The collection’s second thematic section examines the 'invigorating role of disorder both within the utopia and also as a manifestation of utopian desire' (28). Tony Pinkney opens this section with a chapter questioning the necessity of failure and revision in the utopian project. Pinkney uses Wells’s idea of a kinetic utopia to argue for the mutability and adaptability of utopian desire. His chapter looks at the form and content edits of News from Nowhere and examines Morris’s text alongside Kim Stanley Robinson’s Pacific Edge, both noted as critical ecotopias which require change along a gradient of good and bad states. Rhys Williams’s chapter uses Wells’s The Island of Doctor Moreau to argue that the utopian impulse can be 'radically impure and horrifying' (119). This chapter’s refreshing reading of Moreau examines the beast people and Moreau, himself, as compromises with the Victorian bourgeois status quo, whereas the only truly utopian element of the text is Moreau’s horrifying and unfinished project of the 'Thing.' Catherine Redford contributes the book’s eighth chapter, which first details the explosion of subterranean development in Victorian England. She then uses the texts of Wells and Edward Bulwer Lytton to read subterranean innovation as a paradoxical space of both agency and stasis for the Victorian working classes.
The third major section of the book is an exploration of distortion and trauma in utopia over two chapters. Vera Benczik introduces what she calls the 'spatial echo' to analyze time and perspective distortion in syntopic spaces. Károly Pintér then reads The Time Machine as an unreliable narrative due to the epistemological uncertainties of Wells’s Victorian scientist narrator. After these two chapters, the collection shifts to its fourth section, which is an examination of island spaces, isolation, and theology. Both Sarah Faulkner’s chapter and Gianluca Guerriero’s chapter focus on questions of labor and morality, primarily in Wells’s work. Faulkner argues that the practice of vivisection in Moreau is a decadent art, a counter to the productive artistic labor espoused by William Morris and John Ruskin. In the last chapter of this section, John Hammond reads Wells’s Mr. Blettsworthy on Rampole Island as a fable influenced by the works of Swift, Voltaire, Poe, and Defoe. This chapter thinks through some of Wells’s lesser-known works, as well as some of his experiments with fiction and form in the early twentieth century.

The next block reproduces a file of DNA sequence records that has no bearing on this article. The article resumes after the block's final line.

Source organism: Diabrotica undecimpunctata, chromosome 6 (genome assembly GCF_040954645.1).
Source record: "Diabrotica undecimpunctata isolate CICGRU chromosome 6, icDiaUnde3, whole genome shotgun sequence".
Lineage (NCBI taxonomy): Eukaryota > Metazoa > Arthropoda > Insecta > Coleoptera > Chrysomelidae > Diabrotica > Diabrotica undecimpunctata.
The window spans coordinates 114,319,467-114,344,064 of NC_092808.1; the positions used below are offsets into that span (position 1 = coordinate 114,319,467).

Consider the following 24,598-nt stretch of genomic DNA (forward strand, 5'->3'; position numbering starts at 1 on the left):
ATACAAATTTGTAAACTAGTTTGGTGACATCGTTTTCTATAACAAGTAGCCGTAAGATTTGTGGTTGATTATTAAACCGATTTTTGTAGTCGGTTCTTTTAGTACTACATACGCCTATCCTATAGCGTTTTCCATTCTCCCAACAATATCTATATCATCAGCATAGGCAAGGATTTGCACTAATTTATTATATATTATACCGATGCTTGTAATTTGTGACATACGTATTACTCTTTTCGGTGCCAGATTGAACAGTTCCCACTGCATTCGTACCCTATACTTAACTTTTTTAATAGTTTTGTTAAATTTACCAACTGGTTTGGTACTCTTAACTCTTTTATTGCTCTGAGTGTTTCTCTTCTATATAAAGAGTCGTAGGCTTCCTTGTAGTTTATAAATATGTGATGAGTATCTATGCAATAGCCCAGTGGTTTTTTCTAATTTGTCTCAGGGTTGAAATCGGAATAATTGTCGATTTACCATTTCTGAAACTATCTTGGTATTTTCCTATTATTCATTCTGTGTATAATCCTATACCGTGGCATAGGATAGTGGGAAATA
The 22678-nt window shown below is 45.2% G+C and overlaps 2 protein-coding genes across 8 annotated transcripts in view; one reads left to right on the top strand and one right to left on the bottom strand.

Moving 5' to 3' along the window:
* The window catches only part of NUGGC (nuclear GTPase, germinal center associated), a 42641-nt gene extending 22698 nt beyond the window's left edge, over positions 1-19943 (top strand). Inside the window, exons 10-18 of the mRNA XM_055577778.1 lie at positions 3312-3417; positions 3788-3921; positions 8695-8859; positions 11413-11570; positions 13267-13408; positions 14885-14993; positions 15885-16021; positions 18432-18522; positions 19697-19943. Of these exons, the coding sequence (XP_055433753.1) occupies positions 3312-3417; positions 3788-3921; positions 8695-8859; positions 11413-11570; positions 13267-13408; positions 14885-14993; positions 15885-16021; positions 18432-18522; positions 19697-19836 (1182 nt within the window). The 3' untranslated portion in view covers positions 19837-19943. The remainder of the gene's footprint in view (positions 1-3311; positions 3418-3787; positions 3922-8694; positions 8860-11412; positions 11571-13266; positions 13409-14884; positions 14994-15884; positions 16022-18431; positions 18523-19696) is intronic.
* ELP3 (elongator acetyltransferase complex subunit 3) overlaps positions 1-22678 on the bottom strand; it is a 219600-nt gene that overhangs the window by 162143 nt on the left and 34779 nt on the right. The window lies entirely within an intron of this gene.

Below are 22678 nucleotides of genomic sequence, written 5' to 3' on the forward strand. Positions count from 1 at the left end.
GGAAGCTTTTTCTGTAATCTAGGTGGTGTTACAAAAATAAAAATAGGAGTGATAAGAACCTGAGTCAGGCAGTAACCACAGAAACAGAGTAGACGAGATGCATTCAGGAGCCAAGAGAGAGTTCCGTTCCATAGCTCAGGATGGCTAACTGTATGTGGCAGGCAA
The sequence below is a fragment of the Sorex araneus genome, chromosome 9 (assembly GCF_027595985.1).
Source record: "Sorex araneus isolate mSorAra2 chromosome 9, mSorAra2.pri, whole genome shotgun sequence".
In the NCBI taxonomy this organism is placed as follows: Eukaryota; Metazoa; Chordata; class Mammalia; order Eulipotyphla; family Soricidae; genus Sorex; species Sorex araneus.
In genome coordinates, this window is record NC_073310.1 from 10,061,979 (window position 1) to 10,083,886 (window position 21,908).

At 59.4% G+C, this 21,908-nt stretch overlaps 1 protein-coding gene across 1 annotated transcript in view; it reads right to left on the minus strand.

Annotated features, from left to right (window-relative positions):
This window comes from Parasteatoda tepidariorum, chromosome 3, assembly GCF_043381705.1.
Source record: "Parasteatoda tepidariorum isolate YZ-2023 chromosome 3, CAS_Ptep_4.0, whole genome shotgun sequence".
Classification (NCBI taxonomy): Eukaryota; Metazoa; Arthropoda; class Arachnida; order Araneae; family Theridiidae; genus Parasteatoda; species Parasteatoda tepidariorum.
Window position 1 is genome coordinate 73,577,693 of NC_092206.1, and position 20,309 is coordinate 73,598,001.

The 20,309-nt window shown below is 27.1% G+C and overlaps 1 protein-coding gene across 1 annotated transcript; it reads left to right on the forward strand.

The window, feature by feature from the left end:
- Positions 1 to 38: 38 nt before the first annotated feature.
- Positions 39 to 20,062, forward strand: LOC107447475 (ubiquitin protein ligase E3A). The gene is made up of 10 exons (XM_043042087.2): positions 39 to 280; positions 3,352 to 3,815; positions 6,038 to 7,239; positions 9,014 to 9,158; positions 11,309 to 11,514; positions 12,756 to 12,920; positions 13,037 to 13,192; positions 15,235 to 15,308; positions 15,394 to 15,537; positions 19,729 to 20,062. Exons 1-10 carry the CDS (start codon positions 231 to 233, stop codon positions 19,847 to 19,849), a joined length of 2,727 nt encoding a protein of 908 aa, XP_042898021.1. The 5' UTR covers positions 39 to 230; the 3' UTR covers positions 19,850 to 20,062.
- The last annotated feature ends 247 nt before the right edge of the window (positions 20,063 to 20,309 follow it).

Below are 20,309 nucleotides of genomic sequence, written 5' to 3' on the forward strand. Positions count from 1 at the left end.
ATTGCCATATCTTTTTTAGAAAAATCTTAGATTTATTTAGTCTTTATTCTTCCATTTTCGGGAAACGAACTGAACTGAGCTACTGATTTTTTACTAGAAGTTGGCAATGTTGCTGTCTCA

The collection’s last section looks to twentieth-century responses to the visions of Wells and Morris. Maxim Shadurski looks at Huxley’s Brave New World as an anti-utopian response to Wells’s fictional mobilization of a one-world government against global capitalism, but also as a novel that aligns somewhat with William Morris’s views on landscape. The book’s final chapter engages with Modernist architecture; Care Holdstock’s approach to Morris and architecture provides a refreshing look at Modernist social housing as connected to Morris’s utopian ideal.
Although the essays in this collection engage Wells and Morris principally through a literary approach, the breadth and variety of approaches in Godfrey’s collection are commendable. Because methodological scope is so broad, each major section is curated thoughtfully and manageably. Holistically, the book interrogates the differences and similarities between the worlds (fictional and historical) of Morris and Wells, tying its ambitious variety together along questions of space, time, and landscape. The essays in this collection seem most heavily centered on the work of Wells; nevertheless, the collection surveys with depth and interest the influence of both writers on each other, on their environments, and on scholarship and post-nineteenth-century fiction.
Kameron Sanzo, University of California, Riverside